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    Re: Greece's Tsipras calls referendum to break bailout deadlock

    Quote Originally Posted by Jack Hays View Post
    There are an infinite number of ways to evade, but most are a variant on the idea of paying the tax man personally a small percentage in return for his elimination of the tax bill.
    In addition to which it should be noted that a competent tax administration is practically non-existent. That equates to lack of records/registrations.

    Not for all and everybody but for many.

    The real estate market is even worsely (if that is a word) administered. In most cases nobody knows who owns what. No idea whether it still applies today but in my time a house wasn't "complete" while the struts to support the setting roof were still up.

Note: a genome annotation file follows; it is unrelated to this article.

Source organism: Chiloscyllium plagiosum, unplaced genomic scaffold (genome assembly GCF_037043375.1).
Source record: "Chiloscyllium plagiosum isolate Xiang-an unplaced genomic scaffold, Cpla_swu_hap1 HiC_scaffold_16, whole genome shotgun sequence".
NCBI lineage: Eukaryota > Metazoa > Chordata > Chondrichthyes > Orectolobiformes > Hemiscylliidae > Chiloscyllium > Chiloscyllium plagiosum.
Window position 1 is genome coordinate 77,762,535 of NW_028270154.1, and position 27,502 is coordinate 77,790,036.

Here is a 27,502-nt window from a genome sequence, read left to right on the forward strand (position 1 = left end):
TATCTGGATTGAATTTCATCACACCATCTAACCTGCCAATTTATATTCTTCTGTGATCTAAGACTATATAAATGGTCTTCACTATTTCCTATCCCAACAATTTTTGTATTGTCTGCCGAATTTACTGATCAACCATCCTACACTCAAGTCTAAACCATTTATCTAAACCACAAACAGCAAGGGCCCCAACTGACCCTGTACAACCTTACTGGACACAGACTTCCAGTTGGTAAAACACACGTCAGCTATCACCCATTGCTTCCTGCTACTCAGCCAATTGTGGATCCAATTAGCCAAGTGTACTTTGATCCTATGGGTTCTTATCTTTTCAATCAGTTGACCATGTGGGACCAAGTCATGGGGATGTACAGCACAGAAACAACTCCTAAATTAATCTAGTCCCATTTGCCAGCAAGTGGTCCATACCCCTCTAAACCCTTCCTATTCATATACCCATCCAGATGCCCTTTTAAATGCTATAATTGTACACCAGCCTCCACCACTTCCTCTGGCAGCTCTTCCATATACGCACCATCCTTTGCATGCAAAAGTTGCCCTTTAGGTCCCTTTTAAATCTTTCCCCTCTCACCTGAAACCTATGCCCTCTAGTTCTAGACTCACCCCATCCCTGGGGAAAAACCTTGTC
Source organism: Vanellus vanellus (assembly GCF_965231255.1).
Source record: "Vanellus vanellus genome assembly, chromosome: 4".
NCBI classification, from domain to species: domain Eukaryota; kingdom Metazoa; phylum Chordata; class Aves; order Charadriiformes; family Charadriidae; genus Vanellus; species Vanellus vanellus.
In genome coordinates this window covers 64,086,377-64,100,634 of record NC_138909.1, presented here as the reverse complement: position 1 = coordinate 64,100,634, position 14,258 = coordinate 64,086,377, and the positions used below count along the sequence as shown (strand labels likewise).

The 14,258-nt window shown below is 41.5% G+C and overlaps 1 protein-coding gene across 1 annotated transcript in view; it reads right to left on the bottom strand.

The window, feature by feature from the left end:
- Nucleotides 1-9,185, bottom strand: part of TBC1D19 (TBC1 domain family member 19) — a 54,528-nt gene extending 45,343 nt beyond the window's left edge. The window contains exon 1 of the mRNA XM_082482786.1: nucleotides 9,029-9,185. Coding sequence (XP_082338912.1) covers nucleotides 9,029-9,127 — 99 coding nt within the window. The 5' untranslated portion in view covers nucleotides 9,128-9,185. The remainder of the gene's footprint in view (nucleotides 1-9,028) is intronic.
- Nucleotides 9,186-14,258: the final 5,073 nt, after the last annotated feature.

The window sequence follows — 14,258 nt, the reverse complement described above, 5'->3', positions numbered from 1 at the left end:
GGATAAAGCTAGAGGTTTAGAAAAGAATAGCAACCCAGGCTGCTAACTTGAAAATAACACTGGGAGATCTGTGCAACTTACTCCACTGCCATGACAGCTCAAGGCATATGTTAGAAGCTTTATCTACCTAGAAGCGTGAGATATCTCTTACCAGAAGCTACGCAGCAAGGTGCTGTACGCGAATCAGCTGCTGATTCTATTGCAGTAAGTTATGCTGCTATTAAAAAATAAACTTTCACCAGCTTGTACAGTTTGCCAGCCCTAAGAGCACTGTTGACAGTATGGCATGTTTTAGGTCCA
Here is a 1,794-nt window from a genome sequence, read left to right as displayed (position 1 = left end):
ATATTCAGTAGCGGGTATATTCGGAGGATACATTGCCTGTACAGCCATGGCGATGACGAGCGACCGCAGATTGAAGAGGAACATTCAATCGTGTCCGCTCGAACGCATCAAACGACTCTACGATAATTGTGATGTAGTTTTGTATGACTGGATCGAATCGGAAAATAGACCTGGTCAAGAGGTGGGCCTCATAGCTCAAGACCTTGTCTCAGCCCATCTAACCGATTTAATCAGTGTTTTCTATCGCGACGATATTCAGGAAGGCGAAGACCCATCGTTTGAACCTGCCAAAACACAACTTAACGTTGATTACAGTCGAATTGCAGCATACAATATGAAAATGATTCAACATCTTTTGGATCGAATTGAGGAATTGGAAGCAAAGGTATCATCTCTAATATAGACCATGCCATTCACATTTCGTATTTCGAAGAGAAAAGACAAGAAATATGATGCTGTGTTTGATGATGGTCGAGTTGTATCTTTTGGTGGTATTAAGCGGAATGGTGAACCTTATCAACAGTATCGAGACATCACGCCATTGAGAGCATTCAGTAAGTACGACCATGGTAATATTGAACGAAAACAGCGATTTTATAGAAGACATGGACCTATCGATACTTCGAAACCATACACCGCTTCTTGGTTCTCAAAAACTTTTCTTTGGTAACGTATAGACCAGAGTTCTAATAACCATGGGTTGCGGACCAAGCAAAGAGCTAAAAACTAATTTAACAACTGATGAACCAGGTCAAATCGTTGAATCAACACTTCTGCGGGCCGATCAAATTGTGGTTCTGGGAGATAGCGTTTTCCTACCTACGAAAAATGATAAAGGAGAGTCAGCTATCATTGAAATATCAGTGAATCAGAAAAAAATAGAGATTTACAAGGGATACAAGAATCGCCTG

That meant loads of houses with struts (the gables). No completion, no registration, no taxes.

    No building inspectors, no rules, no permits. No records.

    If one of the few inspectors did come by, palm grease.

    I couldn't even get a sample delivery (small can of harmless base chemical that one could still take on a plane then) thru customs without bribing the officers. To do the work they were paid to do already, not to turn a blind eye to something illegal (which it wasn't).

    Greece is and was defunct in more ways than just economically. A culture as you rightly say.

    I love the people to bits and always have but facts will be facts.

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    Re: Greece's Tsipras calls referendum to break bailout deadlock

    Quote Originally Posted by Peter Grimm View Post
    Oh I agree, there is a solid divide between what needs to happen and what is politically possible. And that, my friend, is highly concerning. Without the ability to transfer wealth from one state to the other, the Eurozone remains structurally unsound and crisis situations such as this one we're going through will remain a regular thing.